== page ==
How can we consider "Jabberwocky" by Lewis Carroll as a work of the absurd? Are there any elements of absurdity in it?

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Saying that the poem "The Jabberwocky" is absurd is true, but calling it a work of the absurd, or absurdist fiction, is a little risky. Works of the absurd are generally more satirical and focusing on human nature, which is not the point of Carroll's "The Jabberwocky". However, there are a few things this poem has in common with absurdist fiction: lack of plot, lack of moral, and the form. Absurdist fiction often has no real structure or plot, which Carroll's poem is also lacking; there is a slight plot (the Jabberwocky is bad, a guy decapitates it, and then the guy goes home), but nothing too elaborate or really firm. It also has no moral; it is not trying to tell you that you should slay evil creatures, it is not trying to tell you anything, except maybe to "Beware the JubJub bird, and shun the frumious Bandersnatch!" Also, absurdist fiction can often be found in the form of a poem, which is what "The Jabberwocky" is.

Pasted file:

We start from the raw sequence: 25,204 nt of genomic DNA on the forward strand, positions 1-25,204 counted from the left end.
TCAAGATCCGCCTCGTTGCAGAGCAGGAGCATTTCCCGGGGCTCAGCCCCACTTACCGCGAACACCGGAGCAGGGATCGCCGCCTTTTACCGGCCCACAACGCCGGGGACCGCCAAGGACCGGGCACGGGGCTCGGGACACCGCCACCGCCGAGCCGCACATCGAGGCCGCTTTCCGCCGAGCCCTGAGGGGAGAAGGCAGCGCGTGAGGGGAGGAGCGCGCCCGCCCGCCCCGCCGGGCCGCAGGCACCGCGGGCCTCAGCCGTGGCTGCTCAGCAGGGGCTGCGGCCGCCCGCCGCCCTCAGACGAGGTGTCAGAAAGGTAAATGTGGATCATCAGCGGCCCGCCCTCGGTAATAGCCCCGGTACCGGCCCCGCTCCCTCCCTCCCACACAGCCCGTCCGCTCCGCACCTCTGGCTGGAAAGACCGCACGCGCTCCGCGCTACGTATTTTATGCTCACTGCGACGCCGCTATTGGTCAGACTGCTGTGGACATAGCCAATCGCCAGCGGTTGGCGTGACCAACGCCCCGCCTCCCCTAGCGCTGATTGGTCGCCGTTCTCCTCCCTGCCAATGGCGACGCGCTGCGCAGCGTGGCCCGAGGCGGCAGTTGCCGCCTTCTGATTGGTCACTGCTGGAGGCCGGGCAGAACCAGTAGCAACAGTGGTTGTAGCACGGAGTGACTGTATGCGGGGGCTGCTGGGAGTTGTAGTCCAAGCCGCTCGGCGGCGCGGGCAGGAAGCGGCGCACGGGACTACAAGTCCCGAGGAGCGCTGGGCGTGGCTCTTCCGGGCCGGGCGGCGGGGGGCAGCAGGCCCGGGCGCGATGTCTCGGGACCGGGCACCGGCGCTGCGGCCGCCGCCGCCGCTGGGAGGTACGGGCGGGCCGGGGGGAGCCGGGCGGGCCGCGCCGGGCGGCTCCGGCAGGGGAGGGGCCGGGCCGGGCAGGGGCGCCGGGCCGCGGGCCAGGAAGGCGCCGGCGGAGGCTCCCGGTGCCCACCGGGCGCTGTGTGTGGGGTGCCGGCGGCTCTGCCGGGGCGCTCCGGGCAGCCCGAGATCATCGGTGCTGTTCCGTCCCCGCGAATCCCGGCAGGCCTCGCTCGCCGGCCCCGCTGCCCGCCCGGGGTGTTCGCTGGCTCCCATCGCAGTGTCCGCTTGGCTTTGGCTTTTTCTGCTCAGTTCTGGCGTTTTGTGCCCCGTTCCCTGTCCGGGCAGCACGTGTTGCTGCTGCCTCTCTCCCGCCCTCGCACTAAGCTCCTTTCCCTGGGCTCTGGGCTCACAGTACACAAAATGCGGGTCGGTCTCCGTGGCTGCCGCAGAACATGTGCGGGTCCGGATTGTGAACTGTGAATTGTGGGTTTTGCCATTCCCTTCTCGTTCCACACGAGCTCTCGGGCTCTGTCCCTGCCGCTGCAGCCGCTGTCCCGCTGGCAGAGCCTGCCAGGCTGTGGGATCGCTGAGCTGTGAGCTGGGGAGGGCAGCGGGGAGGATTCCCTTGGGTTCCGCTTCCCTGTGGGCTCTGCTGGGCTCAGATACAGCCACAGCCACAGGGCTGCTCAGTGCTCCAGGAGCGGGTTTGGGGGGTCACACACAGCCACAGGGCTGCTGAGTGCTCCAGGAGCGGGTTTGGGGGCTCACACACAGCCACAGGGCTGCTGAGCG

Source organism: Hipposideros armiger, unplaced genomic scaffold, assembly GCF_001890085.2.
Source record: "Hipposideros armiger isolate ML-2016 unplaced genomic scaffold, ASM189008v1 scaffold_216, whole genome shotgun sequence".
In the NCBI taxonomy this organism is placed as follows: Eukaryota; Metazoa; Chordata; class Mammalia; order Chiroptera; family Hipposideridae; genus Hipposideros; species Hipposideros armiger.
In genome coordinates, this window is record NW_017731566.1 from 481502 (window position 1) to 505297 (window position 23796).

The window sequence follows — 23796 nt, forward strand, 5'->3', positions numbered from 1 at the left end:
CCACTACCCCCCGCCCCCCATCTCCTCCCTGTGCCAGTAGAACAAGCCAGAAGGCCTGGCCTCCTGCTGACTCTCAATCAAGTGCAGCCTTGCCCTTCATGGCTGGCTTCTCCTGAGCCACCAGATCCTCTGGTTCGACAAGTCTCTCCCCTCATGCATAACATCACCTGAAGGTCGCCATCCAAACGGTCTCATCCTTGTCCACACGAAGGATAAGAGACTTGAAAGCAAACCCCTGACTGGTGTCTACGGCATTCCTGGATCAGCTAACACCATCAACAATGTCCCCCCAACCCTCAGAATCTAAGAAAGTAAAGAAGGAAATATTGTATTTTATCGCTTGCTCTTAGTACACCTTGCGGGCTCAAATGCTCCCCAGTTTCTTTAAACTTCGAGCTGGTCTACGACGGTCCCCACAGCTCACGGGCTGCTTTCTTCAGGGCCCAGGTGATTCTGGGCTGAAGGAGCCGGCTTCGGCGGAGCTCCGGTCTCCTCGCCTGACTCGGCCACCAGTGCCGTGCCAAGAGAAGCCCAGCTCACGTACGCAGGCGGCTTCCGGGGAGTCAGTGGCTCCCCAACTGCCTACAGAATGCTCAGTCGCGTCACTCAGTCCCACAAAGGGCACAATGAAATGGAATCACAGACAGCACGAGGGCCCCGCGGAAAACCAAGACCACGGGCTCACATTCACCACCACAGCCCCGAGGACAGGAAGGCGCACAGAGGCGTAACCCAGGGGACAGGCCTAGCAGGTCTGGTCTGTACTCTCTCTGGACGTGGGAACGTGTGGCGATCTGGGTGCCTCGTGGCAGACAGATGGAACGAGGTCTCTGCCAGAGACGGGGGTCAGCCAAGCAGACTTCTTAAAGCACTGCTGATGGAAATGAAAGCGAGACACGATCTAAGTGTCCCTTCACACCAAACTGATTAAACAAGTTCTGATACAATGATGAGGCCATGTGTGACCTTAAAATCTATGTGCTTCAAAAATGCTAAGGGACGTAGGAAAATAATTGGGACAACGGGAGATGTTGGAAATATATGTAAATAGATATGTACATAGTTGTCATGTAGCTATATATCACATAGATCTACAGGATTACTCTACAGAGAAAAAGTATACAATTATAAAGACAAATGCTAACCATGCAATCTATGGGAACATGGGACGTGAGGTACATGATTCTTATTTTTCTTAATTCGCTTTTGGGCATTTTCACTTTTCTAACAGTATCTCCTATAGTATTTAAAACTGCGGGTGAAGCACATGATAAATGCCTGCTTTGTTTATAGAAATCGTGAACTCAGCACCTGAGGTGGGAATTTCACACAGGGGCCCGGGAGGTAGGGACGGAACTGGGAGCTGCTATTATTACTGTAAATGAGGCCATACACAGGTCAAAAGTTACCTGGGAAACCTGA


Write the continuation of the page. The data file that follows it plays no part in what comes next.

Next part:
All of that being said, Carroll's poem is more about whimsical nonsense rather than absurdist concepts.

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